A Competitive Edge In the Real World
Many students come to URI hoping to be prepared for the “real world.” Those who find their way to the Office of Internships and Experiential Education (OIEE) don’t just get to prepare for it—they get to live in it.
It’s not a secret that the job market has been tough on graduates in recent years. According to the National Association of Colleges & Employers 2010 Job Outlook, 76.6 percent of employers prefer to hire candidates with work experience relevant to the position. URI offers its students a prime opportunity to develop this competitive edge by doing a semester-long internship designed specifically with future career goals in mind.
URI Internship Program Benefits
Allows students to earn between 6–15 elective credits
Enables students to put academic theory into real-world practice
Provides students with a supportive environment to explore career opportunities and to test career goals
Enhances students’ professional skills and abilities
Develops students’ self-reliance, self-esteem, and responsibility
Facilitates networking professional contacts and references
Gives students increased marketability and a competitive edge for employment after graduation and for graduate studies
Office of Internships and Experiential Education (OIEE), Roosevelt Hall
From learning to read X-rays and observing surgeries, to developing an individualized plan of care for a child with a language disorder, to writing player bios for the Providence Bruins, URI students get to learn the tricks of their trade first-hand. OIEE has recently had students creating criminal files for pre-trial conferences at the office of the Rhode Island Attorney General and writing, producing, and editing an online segment of The Rhode Show.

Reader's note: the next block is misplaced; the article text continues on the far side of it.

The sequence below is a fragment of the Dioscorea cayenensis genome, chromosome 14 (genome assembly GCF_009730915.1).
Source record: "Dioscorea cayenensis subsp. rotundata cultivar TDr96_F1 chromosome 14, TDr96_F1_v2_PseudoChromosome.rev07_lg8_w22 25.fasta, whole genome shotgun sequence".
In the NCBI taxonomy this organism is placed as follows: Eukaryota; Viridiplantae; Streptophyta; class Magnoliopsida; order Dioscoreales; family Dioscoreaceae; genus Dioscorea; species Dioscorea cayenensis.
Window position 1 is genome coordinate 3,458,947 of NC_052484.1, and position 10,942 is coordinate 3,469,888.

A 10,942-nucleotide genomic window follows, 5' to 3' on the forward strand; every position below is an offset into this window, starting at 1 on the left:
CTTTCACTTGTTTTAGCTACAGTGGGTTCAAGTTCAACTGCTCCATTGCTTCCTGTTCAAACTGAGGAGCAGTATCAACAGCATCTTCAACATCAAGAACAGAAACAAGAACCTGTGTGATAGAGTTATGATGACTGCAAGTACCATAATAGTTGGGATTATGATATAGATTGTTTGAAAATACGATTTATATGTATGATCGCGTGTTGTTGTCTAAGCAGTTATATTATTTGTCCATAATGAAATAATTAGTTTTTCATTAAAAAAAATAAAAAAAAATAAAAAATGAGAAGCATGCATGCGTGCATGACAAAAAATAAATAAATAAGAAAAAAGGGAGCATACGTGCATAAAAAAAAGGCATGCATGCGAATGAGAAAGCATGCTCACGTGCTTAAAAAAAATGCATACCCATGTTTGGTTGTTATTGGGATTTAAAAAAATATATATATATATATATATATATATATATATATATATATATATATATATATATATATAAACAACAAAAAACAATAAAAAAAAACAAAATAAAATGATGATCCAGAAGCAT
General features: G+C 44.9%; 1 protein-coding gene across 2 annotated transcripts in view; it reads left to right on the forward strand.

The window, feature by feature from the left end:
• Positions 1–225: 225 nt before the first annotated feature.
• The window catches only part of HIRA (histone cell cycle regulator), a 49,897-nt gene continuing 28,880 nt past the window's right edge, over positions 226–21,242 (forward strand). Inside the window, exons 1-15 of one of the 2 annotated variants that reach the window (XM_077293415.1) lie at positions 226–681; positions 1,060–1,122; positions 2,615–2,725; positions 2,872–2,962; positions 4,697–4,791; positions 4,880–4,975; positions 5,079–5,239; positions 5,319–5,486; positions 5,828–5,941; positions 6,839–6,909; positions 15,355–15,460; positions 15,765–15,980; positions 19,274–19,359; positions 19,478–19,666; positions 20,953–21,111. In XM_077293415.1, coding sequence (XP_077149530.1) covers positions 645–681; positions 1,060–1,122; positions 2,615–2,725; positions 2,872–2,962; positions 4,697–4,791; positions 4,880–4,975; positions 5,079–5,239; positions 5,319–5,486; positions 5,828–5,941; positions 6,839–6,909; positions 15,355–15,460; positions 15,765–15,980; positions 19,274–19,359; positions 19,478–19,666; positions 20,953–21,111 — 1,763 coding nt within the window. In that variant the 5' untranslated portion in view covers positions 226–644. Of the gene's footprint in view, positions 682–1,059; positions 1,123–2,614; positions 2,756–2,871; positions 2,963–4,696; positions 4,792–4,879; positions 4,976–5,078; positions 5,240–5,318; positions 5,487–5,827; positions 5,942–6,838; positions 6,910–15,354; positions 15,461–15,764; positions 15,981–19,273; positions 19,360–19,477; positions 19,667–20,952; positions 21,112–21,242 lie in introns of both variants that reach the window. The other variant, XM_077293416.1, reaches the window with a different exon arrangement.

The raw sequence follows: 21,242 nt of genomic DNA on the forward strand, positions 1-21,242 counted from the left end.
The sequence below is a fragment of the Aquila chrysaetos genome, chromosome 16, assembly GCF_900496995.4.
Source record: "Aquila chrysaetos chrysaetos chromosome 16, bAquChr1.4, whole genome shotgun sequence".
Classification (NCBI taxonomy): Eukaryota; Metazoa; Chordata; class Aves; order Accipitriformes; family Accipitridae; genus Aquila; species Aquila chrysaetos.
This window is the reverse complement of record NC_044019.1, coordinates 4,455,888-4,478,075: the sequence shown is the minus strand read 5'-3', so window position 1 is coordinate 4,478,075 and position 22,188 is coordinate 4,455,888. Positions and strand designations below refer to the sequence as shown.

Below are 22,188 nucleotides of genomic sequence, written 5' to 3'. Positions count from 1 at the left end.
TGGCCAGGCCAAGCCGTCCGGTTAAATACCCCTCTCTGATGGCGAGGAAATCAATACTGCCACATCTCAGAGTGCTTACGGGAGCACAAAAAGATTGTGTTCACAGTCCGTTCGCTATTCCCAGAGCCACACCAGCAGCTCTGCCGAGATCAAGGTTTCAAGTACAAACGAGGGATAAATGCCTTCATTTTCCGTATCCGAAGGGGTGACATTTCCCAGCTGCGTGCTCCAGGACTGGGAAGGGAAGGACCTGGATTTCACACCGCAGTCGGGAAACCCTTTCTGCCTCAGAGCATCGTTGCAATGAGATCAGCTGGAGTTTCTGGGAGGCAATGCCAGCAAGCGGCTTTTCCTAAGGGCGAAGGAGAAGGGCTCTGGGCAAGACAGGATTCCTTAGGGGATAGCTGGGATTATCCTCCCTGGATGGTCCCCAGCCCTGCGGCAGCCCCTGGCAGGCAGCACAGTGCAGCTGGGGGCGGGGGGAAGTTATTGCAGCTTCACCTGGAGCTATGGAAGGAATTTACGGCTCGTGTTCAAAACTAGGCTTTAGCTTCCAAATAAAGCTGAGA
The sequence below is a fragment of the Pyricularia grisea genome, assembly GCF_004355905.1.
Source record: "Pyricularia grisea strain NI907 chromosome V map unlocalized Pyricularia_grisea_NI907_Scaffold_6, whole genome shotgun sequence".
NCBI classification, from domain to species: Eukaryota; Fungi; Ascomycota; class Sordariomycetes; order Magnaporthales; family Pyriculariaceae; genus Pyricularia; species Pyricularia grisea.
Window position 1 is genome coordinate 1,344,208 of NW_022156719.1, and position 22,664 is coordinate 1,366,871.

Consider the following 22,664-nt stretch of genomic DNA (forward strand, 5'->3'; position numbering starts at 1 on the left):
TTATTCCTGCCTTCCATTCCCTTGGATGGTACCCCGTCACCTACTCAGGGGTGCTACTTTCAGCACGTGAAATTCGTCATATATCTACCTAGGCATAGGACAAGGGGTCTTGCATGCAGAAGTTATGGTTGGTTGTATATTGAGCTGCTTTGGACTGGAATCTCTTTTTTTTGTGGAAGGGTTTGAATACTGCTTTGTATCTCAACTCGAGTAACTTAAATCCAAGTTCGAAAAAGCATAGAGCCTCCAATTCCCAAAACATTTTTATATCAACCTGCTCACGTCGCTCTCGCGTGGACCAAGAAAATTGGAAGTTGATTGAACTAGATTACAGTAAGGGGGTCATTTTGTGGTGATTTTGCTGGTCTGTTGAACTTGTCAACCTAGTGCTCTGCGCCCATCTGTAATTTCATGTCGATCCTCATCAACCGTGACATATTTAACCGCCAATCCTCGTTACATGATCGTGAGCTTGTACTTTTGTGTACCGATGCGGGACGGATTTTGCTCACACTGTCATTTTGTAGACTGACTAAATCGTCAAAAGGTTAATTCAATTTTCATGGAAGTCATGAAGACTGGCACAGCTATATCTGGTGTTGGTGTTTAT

During the Fall 2010 semester, senior Peter Conn, a film media major, had an internship greeting audience members as they arrived for taping of The Martha Stewart Show, interacting with them during the filming, and working with the postproduction manager to select video samples from the footage.
Senior Ryan Alexander, a psychology major, created and edited an anonymous database of measures of child anxiety for youth ages 5–16 in the URI-affiliated Child Anxiety Program. This anonymous database is used to examine treatment outcomes and allows refinement of current treatment procedures within the Child Anxiety Program. Alexander became familiar with different methods to measure anxiety and scoring programs used to document data and outcomes: “The experience absolutely informed my professional development,” he said. “I now know that I do want to go into this field.”
“Usually the first question we ask students is, ‘what’s your dream job?’” explains Kim Washor ’96, M.S. ’02, coordinator for OIEE. “We work backwards from there. You can go anywhere and do anything.” Over the course of the Fall 2009, Spring 2010, and Summer 2010 semesters, 348 students participated in an internship, providing 97,736 service hours in a variety of agencies across the nation.
“Because our seminars include academic credit, we focus on helping students figure out how to connect the experience in internships with their academic curricula to help them reach their ultimate career goals,” says Washor. She sees each internship as an opportunity not only to apply what has been learned in the classroom, but to allow the experiences and insight gained on the job to influence the rest of the academic journey as well. Experiences like this are often career-defining for students at the beginning of their professional journeys, she observes.